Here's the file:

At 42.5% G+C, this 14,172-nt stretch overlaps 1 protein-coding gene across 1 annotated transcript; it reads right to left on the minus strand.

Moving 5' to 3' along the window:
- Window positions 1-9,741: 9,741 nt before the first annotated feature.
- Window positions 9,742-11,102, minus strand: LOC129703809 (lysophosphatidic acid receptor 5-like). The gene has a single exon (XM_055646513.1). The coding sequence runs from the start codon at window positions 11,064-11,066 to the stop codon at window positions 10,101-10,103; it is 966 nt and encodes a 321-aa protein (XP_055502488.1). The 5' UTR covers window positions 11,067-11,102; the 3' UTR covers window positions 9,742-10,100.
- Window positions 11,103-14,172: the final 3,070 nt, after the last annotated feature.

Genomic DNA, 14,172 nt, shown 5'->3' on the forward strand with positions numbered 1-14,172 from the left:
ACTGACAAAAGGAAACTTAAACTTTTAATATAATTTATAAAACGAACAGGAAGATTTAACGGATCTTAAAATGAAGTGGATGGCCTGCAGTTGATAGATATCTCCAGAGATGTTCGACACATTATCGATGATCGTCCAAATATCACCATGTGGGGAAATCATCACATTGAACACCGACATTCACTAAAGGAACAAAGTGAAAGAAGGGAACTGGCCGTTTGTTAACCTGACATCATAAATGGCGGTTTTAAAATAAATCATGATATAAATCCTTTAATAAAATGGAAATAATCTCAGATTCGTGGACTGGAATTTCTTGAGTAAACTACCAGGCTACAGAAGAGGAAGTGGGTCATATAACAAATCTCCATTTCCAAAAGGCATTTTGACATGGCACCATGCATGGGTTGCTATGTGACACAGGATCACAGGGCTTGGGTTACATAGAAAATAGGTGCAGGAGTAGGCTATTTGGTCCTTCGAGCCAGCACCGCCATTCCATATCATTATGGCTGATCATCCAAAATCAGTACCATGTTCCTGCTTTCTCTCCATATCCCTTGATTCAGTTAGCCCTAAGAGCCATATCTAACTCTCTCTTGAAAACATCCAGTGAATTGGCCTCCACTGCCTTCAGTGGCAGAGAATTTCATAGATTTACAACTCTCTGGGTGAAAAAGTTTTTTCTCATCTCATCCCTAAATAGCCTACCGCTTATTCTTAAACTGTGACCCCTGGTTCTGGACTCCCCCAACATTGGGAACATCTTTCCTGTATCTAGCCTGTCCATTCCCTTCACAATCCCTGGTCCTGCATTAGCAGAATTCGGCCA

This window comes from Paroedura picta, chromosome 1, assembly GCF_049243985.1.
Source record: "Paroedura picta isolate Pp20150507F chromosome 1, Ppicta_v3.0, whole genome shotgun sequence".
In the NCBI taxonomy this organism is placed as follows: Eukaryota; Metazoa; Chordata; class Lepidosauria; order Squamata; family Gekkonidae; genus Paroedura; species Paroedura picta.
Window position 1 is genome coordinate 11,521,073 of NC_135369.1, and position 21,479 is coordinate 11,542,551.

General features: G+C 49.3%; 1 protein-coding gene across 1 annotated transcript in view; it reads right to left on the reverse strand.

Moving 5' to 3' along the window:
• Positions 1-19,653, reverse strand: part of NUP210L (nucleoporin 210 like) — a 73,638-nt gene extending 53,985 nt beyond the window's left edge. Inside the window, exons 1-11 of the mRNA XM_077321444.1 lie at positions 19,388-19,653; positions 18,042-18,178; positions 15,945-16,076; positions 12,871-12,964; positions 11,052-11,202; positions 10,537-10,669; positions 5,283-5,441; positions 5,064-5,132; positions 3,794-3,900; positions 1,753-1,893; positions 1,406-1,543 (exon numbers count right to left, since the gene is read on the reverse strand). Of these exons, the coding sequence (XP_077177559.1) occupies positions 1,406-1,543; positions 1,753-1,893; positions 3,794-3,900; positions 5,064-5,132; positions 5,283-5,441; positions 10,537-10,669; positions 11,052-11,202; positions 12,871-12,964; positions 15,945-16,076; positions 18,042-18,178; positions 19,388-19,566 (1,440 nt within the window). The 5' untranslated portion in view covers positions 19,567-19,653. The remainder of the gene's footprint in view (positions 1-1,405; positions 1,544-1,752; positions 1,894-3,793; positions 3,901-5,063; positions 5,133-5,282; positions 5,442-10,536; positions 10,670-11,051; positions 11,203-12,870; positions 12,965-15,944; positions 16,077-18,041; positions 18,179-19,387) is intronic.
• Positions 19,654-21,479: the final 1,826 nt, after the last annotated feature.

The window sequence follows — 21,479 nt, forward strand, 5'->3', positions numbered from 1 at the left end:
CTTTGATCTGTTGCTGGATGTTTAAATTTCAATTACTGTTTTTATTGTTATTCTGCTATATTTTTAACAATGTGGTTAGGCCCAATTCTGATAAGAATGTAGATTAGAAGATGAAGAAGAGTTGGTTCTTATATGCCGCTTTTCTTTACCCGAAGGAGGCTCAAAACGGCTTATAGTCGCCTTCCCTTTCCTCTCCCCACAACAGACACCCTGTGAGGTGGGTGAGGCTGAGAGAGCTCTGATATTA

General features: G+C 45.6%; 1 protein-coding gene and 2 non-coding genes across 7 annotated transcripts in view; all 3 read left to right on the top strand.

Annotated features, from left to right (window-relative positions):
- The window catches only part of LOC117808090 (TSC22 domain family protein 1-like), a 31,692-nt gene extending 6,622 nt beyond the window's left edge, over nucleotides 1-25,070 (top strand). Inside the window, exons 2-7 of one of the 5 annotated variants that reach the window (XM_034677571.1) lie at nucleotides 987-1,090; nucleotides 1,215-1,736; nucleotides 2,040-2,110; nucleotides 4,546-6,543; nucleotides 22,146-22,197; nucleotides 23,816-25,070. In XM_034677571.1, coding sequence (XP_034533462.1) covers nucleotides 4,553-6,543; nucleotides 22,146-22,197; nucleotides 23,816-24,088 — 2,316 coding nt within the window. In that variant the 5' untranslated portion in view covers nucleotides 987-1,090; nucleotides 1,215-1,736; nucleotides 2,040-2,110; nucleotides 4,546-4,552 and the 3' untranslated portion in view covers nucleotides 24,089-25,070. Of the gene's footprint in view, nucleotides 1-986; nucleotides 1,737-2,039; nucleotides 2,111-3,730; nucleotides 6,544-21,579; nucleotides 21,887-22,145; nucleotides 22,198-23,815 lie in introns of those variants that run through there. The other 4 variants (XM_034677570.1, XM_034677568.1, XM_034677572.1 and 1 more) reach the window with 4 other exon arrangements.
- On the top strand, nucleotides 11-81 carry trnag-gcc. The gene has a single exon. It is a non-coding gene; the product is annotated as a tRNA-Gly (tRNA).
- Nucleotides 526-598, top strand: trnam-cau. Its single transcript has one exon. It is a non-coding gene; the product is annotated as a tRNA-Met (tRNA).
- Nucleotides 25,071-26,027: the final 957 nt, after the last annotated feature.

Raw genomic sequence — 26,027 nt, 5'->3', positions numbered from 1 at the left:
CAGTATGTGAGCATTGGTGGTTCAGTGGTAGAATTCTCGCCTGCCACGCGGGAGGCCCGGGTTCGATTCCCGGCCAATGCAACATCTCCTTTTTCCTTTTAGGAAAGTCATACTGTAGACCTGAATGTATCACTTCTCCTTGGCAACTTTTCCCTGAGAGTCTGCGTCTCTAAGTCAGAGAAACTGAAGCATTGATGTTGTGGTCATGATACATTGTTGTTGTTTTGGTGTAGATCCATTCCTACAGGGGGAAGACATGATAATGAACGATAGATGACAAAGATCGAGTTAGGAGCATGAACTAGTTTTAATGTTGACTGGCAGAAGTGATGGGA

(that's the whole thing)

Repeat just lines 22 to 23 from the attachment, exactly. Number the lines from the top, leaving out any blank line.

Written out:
- Nucleotides 526-598, top strand: trnam-cau. Its single transcript has one exon. It is a non-coding gene; the product is annotated as a tRNA-Met (tRNA).
- Nucleotides 25,071-26,027: the final 957 nt, after the last annotated feature.